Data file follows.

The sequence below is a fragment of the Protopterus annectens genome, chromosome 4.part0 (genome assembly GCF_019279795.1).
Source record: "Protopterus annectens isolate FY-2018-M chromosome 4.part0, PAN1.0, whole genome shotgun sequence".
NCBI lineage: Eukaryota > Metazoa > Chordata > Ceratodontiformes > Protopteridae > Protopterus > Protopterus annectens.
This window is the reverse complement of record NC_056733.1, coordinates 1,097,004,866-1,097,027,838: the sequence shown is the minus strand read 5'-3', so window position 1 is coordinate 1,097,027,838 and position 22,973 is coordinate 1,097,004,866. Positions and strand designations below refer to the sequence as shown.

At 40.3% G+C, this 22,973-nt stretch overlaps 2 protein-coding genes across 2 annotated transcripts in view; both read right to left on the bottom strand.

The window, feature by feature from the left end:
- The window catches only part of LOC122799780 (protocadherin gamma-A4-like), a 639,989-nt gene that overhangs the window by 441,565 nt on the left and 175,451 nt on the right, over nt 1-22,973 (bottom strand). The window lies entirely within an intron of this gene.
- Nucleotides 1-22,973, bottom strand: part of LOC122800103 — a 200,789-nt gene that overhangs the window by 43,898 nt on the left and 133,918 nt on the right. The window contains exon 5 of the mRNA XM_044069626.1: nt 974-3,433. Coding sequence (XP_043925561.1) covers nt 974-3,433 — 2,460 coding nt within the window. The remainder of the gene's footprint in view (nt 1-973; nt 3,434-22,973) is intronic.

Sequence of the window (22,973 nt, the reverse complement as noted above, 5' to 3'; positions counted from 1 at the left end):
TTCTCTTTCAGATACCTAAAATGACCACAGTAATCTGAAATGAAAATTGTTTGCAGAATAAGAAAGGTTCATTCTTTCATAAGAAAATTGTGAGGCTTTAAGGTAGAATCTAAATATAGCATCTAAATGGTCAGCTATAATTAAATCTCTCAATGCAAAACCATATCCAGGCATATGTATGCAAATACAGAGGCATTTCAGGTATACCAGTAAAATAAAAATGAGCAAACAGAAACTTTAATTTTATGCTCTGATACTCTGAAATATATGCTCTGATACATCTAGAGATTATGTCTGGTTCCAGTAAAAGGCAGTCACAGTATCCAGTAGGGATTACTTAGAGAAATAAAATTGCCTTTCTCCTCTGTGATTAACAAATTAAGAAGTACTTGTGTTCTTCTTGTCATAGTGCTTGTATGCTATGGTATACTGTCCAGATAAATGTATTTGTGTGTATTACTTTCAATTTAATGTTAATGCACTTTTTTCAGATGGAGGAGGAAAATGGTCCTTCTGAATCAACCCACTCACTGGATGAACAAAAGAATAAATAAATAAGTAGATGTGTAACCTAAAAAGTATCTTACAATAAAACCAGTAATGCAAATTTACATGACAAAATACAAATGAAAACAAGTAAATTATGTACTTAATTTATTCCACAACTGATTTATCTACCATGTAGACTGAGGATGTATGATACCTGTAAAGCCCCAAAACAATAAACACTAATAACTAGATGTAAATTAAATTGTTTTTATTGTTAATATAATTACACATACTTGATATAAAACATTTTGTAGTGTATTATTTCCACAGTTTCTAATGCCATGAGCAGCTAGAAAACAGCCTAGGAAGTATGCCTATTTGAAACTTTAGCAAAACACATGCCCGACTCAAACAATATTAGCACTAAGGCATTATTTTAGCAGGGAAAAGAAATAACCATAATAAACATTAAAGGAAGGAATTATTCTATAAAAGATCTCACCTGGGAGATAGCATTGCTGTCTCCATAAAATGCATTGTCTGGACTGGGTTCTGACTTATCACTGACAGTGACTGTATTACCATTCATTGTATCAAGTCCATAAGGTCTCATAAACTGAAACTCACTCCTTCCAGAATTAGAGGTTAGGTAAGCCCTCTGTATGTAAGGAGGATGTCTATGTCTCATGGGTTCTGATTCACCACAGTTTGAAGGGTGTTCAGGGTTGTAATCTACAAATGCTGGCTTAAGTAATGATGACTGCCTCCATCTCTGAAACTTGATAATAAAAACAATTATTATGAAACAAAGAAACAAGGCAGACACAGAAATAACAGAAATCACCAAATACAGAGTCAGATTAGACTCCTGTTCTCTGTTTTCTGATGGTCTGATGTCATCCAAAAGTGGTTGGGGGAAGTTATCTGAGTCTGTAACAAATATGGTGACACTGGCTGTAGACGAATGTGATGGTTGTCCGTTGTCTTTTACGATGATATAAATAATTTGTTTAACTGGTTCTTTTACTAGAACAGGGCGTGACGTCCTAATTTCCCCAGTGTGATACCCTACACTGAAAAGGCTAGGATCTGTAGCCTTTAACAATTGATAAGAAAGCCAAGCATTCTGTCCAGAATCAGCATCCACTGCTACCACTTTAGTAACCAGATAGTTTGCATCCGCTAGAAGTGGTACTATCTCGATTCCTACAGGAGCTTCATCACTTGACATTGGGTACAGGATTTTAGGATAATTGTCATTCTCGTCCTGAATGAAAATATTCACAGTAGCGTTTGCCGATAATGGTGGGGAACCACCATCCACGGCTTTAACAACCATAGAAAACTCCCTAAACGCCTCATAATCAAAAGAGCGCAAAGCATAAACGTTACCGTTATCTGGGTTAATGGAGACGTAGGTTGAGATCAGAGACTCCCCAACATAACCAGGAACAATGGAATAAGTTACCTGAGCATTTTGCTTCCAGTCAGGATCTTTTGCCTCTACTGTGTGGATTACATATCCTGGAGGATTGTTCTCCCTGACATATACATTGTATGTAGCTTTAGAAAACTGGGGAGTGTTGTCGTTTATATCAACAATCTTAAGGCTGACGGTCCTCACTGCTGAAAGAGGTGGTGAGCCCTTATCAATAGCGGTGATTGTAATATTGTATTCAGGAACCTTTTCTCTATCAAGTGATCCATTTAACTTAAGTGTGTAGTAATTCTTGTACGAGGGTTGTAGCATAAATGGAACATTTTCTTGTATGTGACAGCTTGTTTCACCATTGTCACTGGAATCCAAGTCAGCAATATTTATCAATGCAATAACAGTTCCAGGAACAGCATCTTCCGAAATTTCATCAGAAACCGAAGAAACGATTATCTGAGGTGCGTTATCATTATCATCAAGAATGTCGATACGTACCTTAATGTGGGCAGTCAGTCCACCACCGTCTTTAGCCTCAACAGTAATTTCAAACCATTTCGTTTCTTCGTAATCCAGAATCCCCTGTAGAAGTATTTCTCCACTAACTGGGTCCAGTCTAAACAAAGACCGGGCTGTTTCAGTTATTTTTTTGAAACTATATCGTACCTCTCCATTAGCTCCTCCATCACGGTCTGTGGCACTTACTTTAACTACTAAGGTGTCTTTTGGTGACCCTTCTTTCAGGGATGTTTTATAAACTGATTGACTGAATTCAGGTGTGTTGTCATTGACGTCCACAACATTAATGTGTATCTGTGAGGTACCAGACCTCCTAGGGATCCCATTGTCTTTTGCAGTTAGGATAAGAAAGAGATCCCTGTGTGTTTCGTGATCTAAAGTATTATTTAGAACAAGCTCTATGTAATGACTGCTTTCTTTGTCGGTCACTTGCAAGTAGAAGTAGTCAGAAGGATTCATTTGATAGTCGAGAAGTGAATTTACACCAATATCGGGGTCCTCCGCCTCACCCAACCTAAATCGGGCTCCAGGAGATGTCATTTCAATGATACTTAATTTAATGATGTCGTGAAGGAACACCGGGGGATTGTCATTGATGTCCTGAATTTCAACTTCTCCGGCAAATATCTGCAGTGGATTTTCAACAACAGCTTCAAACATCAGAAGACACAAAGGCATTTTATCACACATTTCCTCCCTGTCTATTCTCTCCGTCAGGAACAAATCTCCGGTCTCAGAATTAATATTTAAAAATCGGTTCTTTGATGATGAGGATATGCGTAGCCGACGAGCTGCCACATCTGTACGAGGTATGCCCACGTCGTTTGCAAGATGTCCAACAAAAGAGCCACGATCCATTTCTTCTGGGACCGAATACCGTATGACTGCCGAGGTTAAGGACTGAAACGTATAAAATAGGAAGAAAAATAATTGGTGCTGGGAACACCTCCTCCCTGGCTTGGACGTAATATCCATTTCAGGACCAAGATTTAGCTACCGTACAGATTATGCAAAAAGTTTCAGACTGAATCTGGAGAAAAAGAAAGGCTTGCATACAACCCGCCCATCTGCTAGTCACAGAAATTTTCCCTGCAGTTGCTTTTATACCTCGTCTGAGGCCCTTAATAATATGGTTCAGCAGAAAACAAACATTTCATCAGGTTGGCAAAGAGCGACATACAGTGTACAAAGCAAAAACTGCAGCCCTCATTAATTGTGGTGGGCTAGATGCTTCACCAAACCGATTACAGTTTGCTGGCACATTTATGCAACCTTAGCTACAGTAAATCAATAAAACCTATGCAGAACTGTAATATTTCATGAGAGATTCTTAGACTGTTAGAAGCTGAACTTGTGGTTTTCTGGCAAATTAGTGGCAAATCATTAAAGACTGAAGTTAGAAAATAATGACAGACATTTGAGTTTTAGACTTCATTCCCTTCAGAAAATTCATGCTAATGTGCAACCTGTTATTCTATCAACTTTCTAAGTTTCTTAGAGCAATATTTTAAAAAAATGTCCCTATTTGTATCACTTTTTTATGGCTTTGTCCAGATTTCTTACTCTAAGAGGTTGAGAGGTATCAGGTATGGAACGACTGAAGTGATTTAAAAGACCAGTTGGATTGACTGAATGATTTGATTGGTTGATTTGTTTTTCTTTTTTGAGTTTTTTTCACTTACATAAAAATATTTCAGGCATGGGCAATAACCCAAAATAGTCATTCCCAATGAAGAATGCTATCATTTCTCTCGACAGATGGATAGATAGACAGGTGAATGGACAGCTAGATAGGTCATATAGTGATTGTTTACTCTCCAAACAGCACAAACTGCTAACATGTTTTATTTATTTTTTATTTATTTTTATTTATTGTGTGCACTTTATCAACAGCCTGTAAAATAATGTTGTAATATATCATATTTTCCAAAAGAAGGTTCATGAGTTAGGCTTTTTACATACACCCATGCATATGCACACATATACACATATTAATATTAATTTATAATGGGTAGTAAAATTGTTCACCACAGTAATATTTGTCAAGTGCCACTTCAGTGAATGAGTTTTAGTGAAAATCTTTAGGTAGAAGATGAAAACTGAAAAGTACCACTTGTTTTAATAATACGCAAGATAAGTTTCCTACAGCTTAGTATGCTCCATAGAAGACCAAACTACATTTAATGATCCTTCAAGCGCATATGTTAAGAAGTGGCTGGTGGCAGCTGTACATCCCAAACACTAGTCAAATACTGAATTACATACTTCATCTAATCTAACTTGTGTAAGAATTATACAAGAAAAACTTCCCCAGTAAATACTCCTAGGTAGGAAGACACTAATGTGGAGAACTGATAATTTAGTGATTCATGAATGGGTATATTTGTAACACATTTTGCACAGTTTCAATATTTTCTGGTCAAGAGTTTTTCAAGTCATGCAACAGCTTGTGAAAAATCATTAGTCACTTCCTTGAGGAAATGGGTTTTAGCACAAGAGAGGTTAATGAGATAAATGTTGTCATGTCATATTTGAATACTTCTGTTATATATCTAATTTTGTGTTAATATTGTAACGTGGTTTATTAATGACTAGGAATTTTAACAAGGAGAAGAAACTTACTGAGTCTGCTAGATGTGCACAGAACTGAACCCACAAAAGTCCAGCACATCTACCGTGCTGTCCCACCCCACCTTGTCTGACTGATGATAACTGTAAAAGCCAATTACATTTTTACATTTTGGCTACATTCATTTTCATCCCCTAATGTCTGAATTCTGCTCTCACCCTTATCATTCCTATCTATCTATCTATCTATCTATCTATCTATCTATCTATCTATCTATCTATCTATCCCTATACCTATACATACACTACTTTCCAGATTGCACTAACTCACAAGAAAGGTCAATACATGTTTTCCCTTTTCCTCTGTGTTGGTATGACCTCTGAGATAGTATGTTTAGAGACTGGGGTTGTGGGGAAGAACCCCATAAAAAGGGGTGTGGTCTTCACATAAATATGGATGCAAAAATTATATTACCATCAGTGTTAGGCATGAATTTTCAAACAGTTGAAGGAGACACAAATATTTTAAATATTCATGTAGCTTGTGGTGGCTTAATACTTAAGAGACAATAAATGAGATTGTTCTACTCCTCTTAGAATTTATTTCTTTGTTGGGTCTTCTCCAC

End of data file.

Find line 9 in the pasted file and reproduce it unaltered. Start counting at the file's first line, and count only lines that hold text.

Sequence of the window (22,973 nt, the reverse complement as noted above, 5' to 3'; positions counted from 1 at the left end):